The Worry Box

I am reading an excellent book right now called “Outrageous Openness, or Letting the Divine Take the Lead” by *Tosha Silver. The inner cover of the book reads “what if the Divine is constantly igniting road flares to get our attention? What if there actually is a Supreme Organizing Principle with an unbridled sense of humor? And what if we each have this ardent suitor who’s writing us love letters every day that often go unopened?”

The book is easy to read; each chapter is about two pages long, and covers such topics as “Giving It All Up,” “Own Your Own Power (Or Someone Else Will),” “Mundane Miracles and Other Mysteries,” “Be Who You Are, Really,” and so much more. In the chapter called “Following the Inner Lead,” it explains thinking inside the box (versus thinking outside the box).

This chapter reminded me of when I was smart enough to assign a day and time limit on my worrying (I have my PhD in worrying, plus an advanced degree in DmN [Driving Myself Nuts]). Tuesday night between 6pm and 7pm was my official “worry time.” I would save up all my worries for that time—I would write each worry on a slip of paper and store them all in a box so that I could be ready for my weekly worry time. Come Tuesday night at 6:00pm, I would read the worries out loud, then think of a possible solution. If my solution was good, I’d start putting it in place and throw away the slip of paper.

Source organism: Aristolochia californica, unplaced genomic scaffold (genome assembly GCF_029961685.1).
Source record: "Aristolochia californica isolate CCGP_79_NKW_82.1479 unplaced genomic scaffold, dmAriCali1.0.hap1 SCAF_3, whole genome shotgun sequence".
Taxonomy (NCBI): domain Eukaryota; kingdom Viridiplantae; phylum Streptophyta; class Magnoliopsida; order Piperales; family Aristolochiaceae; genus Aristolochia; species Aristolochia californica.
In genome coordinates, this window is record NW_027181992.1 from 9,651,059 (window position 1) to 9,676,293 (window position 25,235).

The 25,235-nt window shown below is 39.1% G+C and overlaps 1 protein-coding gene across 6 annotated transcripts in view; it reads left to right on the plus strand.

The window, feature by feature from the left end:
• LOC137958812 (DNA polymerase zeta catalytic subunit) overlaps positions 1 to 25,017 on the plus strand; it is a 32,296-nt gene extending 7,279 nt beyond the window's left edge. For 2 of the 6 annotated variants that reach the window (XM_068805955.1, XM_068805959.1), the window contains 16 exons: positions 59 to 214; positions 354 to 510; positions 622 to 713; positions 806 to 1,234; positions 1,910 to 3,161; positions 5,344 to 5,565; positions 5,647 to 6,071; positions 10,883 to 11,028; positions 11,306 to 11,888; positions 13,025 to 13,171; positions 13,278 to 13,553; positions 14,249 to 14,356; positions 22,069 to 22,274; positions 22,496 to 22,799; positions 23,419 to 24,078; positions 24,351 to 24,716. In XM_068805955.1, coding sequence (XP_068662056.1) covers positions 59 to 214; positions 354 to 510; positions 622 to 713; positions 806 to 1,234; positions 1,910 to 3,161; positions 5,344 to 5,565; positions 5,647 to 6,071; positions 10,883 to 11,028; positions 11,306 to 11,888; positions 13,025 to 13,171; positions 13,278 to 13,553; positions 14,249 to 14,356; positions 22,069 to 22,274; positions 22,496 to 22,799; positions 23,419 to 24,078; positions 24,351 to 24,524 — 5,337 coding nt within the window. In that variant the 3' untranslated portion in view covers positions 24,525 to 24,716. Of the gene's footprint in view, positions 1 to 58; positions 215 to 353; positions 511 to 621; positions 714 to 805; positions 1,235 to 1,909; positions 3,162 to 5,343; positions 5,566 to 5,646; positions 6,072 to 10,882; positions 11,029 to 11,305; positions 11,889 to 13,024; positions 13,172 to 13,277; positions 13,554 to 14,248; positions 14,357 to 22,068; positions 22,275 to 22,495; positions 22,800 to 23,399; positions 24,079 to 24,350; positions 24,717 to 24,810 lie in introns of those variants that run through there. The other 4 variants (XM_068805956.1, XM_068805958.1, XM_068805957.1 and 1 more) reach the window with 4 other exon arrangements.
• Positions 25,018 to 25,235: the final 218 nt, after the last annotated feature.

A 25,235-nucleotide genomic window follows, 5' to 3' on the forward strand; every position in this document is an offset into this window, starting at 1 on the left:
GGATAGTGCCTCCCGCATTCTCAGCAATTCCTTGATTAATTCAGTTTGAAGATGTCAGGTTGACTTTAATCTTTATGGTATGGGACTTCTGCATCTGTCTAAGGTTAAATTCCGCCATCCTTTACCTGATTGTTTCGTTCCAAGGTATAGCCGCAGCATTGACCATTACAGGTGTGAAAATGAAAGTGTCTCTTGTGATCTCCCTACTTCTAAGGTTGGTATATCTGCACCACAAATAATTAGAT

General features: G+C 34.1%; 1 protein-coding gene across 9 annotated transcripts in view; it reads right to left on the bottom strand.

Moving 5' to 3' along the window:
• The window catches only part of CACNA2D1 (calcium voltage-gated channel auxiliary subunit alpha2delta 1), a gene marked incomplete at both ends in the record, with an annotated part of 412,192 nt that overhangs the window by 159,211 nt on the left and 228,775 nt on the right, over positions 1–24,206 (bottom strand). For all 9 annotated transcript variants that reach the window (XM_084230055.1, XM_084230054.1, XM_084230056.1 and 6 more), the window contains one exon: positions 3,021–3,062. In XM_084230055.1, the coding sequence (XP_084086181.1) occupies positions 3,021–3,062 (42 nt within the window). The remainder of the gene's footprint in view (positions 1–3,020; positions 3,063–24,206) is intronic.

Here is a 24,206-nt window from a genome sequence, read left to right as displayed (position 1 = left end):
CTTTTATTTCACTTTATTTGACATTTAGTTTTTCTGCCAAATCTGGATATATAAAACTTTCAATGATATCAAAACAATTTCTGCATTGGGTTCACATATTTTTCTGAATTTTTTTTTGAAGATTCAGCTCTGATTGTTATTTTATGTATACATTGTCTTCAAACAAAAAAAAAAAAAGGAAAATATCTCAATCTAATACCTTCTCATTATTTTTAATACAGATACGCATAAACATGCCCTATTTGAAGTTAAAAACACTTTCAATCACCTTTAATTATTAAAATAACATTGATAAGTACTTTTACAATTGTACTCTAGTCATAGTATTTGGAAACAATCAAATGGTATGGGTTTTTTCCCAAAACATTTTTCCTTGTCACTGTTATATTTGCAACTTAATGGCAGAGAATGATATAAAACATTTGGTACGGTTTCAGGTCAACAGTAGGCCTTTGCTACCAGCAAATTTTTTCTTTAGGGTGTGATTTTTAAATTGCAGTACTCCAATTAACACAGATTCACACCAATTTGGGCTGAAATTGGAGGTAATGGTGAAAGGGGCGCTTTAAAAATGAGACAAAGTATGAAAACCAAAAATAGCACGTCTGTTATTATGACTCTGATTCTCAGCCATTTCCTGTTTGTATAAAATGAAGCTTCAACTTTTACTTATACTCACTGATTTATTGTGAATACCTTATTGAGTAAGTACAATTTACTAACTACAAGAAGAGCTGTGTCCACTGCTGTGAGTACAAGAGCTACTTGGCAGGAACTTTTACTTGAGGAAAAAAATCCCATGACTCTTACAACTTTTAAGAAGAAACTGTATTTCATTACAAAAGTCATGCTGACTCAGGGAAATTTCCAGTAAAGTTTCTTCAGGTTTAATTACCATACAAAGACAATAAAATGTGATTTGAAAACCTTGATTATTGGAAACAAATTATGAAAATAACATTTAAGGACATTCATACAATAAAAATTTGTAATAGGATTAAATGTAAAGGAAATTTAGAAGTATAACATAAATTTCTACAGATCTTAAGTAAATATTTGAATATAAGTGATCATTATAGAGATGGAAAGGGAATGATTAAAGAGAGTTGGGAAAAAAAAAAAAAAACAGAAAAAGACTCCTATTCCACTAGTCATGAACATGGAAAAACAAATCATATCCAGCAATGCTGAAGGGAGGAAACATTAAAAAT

But that, like so many good ideas, gradually went by the wayside and I stopped doing it. Then a dear friend lent me “Outrageous Openness, or Letting the Divine Take the Lead” and I started my worry box again. So whenever a worry comes into my mind, I write it down and pop it into the box. When the worry or problem starts niggling at me (usually when I’m trying to go to sleep), I can now say, “it’s in the box. It’s done.”

For example, the Crankee Yankee and I have been a one-car family for quite a while now. He has a wonderful old Toyota T-100 red truck he loved, but over the years it has become harder to find parts, and of course things have gone wonky on it here and there. So there it sits in our driveway with a big “For Sale” sign on it. A friend of ours has a truck to sell that the Crankee Yankee would love, but in order to buy it, he needs to get a certain amount for the T-100. So far, no takers.

Therefore a note regarding this has gone right into the box; it says that the Crankee Yankee HAS a good working truck. The “has” is important, because we know he NEEDS a truck–and we want him to HAVE a truck. Get it? This is the way things get done in my humble opinion–you put the worry/issue out there in the universe, do all you can to encourage the right thing to happen, then forget about it. The positive intention is now out there, virtually broadcasting the Crankee Yankee’s needing to have a working truck.

Please note that I said “do all you can to encourage the right thing to happen,” emphasis on the “do all you can” part. Regarding the truck, we have advertised, have spoken to interested parties, and have the truck right in the driveway with “For Sale” signs. It isn’t that I believe that the perfect truck will magically drop down from the heavens because we wish it so. It’s simply that I believe that the universe, the divine lead, whatever you wish to call it has loads of abundance for us all and is just waiting to be asked to give it to us.

That said, I will let you know when the Crankee Yankee has a good working truck. In the meantime, the worry box is filling up, and my mind is emptying out.

Stay tuned.





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